Yerushalmi: Hc Svnt Dracones
In ancient times, writers would draw monsters, dragons, and all manner of fearsome beasts at the edge of their maps. This often signified that there was no knowledge of that darkly unknown area, and thus it was frightening to go there, or even think of going there. There was even a term for this in Latin: hc svnt dracones, (pronounced: hic sunt dracones) which means “there be dragons” as you could see on this map at the edge of East Asia, below India. https://en.wikipedia.org/wiki/Hunt%E2%80%93Lenox_Globe
So it is with learning Talmud Yerushalmi (as opposed to Bavli which is the standard). Yerushalmi is the deep unknown, the place where one none dare enter because “hic sunt dracones”– there are dragons. Let us then dare enter it, and give a closer look, and perhaps we shall learn that the dragon is guarding a great treasure.
The Gemara in Tractate Baba Metzia (45a) says that when Rabbi Zeira traveled to Israel (arriving from Babylonia) he fasted 100 fasts to forget his Torah from Babylonia. He didn’t want it distracting from his learning in Israel.
The Gemara in Tractate Sanhedrin (24a) records a verse from Eicha (Lamentations 3:6) “He has placed me in darkness like the eternally dead.” Rabbi Yirmiyah comments that it is referring to Talmud Bavli, that it is dark like the dead. Shocking stuff! Let us first say that he wasn’t simply referring to the literal text of the Talmud, for indeed, the text as such had not been finalized and codified. Rather he is referring to the mindset and general intellectual framework of the Babylonian approach to Torah study.
This does not sound like a positive assessment, although there is way to interpret it so that Rabbi Yirmiyah was in fact being charitable in his assessment of the Bavli (e.g. Rabbeinu Chananel). But we can easily identify what Rabbi Yirmiyah actually meant by investigating Rabbi Yirmiyah throughout the Talmud. In five separate places Rabbi Yirmiyah demonizes his former neighbors with the statement: “Foolish Babylonians”. In Tractate Pesachim (34b) Rabbi’ Yirmiyah says “Foolish Babylonians! Because they live in a dark land, they state murky teachings.” We see here the real connection between his assessment that Babylon was a dark place intellectually, and his criticisms of them. The commentary Riaz says on this Gemara in Pesachim that Torah scholarship was hampered by the fact that they were away from the center of Torah study in Israel. Indeed, in three of the five instances where Rabbi Yirmiyah criticizes the foolish Babylonians, it is because they did not know some bit of information that was known in Israel.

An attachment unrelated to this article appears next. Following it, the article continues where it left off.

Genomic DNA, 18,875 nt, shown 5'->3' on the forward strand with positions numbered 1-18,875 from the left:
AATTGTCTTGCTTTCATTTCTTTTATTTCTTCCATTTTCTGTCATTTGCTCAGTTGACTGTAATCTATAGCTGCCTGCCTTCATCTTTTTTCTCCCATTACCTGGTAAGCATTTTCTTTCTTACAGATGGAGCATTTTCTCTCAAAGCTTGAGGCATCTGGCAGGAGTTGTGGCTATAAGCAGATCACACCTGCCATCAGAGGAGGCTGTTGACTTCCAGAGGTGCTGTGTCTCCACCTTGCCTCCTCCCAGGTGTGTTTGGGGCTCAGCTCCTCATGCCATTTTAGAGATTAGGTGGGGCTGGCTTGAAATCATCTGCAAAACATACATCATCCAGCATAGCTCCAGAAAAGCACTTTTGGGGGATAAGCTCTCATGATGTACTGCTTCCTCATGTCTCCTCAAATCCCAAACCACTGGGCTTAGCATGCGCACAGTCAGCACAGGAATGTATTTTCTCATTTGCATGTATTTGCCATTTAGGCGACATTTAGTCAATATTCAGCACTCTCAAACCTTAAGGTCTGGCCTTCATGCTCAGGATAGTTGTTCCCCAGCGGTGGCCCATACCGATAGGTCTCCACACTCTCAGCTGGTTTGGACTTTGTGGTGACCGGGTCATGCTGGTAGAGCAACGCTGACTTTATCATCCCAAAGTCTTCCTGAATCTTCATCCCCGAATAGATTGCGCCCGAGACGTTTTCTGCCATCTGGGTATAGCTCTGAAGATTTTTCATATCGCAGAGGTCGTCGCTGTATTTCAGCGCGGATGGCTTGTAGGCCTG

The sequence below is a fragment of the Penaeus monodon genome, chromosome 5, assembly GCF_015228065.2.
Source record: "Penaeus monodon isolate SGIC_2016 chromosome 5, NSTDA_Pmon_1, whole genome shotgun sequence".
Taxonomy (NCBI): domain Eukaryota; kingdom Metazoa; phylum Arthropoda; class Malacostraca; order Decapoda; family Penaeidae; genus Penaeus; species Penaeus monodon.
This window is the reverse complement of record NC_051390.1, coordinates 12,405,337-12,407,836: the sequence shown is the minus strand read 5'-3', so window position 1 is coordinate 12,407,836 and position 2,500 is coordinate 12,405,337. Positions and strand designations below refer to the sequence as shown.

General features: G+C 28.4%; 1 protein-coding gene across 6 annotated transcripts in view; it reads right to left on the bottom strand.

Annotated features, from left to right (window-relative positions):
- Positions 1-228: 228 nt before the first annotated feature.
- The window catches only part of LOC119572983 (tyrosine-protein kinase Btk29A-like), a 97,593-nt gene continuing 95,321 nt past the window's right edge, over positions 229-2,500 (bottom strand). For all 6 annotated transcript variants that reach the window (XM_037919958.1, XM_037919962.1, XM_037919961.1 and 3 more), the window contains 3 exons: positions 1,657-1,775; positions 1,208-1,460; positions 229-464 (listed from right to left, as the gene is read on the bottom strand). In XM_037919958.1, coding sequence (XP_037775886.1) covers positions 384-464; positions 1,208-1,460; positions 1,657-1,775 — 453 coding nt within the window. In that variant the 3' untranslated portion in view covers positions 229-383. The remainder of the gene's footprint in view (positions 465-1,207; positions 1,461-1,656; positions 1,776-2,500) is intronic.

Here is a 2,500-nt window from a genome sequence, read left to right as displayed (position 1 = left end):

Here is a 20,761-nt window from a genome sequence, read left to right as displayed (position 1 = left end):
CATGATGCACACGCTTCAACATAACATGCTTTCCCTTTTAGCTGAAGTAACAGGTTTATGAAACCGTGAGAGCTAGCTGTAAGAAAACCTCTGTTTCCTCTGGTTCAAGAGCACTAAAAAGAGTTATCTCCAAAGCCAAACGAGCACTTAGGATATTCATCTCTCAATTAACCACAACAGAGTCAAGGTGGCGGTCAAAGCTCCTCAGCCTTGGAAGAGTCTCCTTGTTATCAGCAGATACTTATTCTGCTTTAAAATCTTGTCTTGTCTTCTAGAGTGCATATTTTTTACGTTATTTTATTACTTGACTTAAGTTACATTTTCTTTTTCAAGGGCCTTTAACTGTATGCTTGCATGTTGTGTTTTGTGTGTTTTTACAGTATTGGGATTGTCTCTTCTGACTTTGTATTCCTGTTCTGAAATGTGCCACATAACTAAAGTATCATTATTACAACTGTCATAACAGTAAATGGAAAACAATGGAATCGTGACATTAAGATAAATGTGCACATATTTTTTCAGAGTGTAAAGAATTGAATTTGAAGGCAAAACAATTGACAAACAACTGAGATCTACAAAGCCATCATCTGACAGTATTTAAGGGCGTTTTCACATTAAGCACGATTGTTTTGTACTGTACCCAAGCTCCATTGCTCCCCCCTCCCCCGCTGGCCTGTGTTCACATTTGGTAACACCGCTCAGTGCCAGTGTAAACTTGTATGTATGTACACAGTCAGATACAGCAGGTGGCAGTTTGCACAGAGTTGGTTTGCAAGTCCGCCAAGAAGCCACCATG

Let us then attempt to figure out the difference between Bavli and Yerushalmi, or more generally, the difference between Torah from Israel and that of the exile in diaspora. I would posit as follows: The Torah in Israel is fundamentally more comprehensive, and therefore more authentic. The Torah of Israel deals with, and is immersed in, matters of the Temple, monarchy, state, the military, agriculture, and matters that involve the full range of Jewish life, not the narrower, parochial emphasis that is found in the Judaism of the exile.
The wide-ranging Torah that we pledge our fealty to have instructions and lessons for living life in a far more wholesale manner that a visitor from Mars would be led to believe. The Torah, as written, in fundamentally anchored, geographically and institutionally, to Israel. The walls and watchtowers that protected Jerusalem were mandated by Jewish Law. Farming was governed by various regulations. The placement of cities and road signs falls under legal religious jurisdiction. The size of the king’s cavalry was within the purview of Biblical injunction. To name but a few.
For some two thousand years Jews have not been building walls and watchtowers. We have not been establishing national governments and mobilizing armies. The Jews have not been making war and peace. This is from a bygone era. (Perhaps this bygone era has been created anew, but that is the subject of a future write-up, assuming, of course, that the editor of this site invites me back.)
We must be reminded that the Torah that we experience in exile: in Warsaw and Krakow and Amsterdam and London, is the watered-down version, not the full-throated Israeli edition. It is a stop-gap measure of Judaism that was created to deal with the Exile in the diaspora. Exile Judaism is a Judaism of surviving, Israel Judaism is a Judaism of thriving.